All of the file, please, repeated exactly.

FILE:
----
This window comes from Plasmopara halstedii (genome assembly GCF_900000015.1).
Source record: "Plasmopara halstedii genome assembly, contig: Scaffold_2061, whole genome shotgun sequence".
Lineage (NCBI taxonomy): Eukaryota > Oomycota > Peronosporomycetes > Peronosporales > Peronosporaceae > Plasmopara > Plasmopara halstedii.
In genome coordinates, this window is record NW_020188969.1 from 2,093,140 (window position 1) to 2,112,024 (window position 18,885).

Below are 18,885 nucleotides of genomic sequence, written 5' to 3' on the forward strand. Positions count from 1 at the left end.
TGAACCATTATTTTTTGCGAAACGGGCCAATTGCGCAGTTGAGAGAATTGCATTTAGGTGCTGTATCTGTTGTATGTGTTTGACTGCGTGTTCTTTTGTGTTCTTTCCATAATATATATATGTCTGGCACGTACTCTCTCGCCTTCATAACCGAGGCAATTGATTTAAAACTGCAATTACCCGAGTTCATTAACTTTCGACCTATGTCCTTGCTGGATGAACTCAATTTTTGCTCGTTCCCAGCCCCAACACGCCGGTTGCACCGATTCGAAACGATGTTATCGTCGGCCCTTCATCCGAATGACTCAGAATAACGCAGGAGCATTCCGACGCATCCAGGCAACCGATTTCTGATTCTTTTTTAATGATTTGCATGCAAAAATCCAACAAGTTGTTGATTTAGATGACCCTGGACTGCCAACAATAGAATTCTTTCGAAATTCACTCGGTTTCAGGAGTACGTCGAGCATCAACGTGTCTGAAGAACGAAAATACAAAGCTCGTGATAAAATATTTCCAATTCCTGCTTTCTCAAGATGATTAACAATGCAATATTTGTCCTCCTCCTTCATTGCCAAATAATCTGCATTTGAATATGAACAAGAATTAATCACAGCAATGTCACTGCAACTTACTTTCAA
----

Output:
This window comes from Plasmopara halstedii (genome assembly GCF_900000015.1).
Source record: "Plasmopara halstedii genome assembly, contig: Scaffold_2061, whole genome shotgun sequence".
Lineage (NCBI taxonomy): Eukaryota > Oomycota > Peronosporomycetes > Peronosporales > Peronosporaceae > Plasmopara > Plasmopara halstedii.
In genome coordinates, this window is record NW_020188969.1 from 2,093,140 (window position 1) to 2,112,024 (window position 18,885).

Below are 18,885 nucleotides of genomic sequence, written 5' to 3' on the forward strand. Positions count from 1 at the left end.
TGAACCATTATTTTTTGCGAAACGGGCCAATTGCGCAGTTGAGAGAATTGCATTTAGGTGCTGTATCTGTTGTATGTGTTTGACTGCGTGTTCTTTTGTGTTCTTTCCATAATATATATATGTCTGGCACGTACTCTCTCGCCTTCATAACCGAGGCAATTGATTTAAAACTGCAATTACCCGAGTTCATTAACTTTCGACCTATGTCCTTGCTGGATGAACTCAATTTTTGCTCGTTCCCAGCCCCAACACGCCGGTTGCACCGATTCGAAACGATGTTATCGTCGGCCCTTCATCCGAATGACTCAGAATAACGCAGGAGCATTCCGACGCATCCAGGCAACCGATTTCTGATTCTTTTTTAATGATTTGCATGCAAAAATCCAACAAGTTGTTGATTTAGATGACCCTGGACTGCCAACAATAGAATTCTTTCGAAATTCACTCGGTTTCAGGAGTACGTCGAGCATCAACGTGTCTGAAGAACGAAAATACAAAGCTCGTGATAAAATATTTCCAATTCCTGCTTTCTCAAGATGATTAACAATGCAATATTTGTCCTCCTCCTTCATTGCCAAATAATCTGCATTTGAATATGAACAAGAATTAATCACAGCAATGTCACTGCAACTTACTTTCAA